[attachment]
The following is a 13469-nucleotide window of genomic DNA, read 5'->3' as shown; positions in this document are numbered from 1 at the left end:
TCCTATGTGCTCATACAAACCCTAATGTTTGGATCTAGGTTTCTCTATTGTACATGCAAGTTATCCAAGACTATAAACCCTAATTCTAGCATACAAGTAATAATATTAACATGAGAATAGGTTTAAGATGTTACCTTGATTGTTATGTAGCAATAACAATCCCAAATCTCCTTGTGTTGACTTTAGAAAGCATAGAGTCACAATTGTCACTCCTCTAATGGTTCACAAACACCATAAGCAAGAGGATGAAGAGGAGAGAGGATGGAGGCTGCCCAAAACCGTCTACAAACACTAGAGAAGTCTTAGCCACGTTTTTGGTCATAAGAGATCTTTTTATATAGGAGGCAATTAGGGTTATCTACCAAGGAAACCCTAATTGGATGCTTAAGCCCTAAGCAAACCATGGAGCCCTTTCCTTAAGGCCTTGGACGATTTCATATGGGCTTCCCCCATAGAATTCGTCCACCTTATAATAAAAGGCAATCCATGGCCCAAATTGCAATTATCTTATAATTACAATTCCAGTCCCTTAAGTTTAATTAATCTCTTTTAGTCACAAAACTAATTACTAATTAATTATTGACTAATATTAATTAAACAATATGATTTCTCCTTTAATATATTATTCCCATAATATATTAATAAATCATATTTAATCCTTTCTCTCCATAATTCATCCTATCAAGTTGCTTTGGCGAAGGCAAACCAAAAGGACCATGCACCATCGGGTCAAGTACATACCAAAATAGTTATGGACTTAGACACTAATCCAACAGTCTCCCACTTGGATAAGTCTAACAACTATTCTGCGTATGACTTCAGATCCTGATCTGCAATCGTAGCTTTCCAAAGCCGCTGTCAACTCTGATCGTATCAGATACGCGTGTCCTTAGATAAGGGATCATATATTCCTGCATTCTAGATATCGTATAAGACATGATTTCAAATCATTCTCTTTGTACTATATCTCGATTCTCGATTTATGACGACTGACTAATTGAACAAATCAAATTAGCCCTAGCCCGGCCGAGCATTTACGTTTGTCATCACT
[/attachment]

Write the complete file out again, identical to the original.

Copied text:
The following is a 13469-nucleotide window of genomic DNA, read 5'->3' as shown; positions in this document are numbered from 1 at the left end:
TCCTATGTGCTCATACAAACCCTAATGTTTGGATCTAGGTTTCTCTATTGTACATGCAAGTTATCCAAGACTATAAACCCTAATTCTAGCATACAAGTAATAATATTAACATGAGAATAGGTTTAAGATGTTACCTTGATTGTTATGTAGCAATAACAATCCCAAATCTCCTTGTGTTGACTTTAGAAAGCATAGAGTCACAATTGTCACTCCTCTAATGGTTCACAAACACCATAAGCAAGAGGATGAAGAGGAGAGAGGATGGAGGCTGCCCAAAACCGTCTACAAACACTAGAGAAGTCTTAGCCACGTTTTTGGTCATAAGAGATCTTTTTATATAGGAGGCAATTAGGGTTATCTACCAAGGAAACCCTAATTGGATGCTTAAGCCCTAAGCAAACCATGGAGCCCTTTCCTTAAGGCCTTGGACGATTTCATATGGGCTTCCCCCATAGAATTCGTCCACCTTATAATAAAAGGCAATCCATGGCCCAAATTGCAATTATCTTATAATTACAATTCCAGTCCCTTAAGTTTAATTAATCTCTTTTAGTCACAAAACTAATTACTAATTAATTATTGACTAATATTAATTAAACAATATGATTTCTCCTTTAATATATTATTCCCATAATATATTAATAAATCATATTTAATCCTTTCTCTCCATAATTCATCCTATCAAGTTGCTTTGGCGAAGGCAAACCAAAAGGACCATGCACCATCGGGTCAAGTACATACCAAAATAGTTATGGACTTAGACACTAATCCAACAGTCTCCCACTTGGATAAGTCTAACAACTATTCTGCGTATGACTTCAGATCCTGATCTGCAATCGTAGCTTTCCAAAGCCGCTGTCAACTCTGATCGTATCAGATACGCGTGTCCTTAGATAAGGGATCATATATTCCTGCATTCTAGATATCGTATAAGACATGATTTCAAATCATTCTCTTTGTACTATATCTCGATTCTCGATTTATGACGACTGACTAATTGAACAAATCAAATTAGCCCTAGCCCGGCCGAGCATTTACGTTTGTCATCACT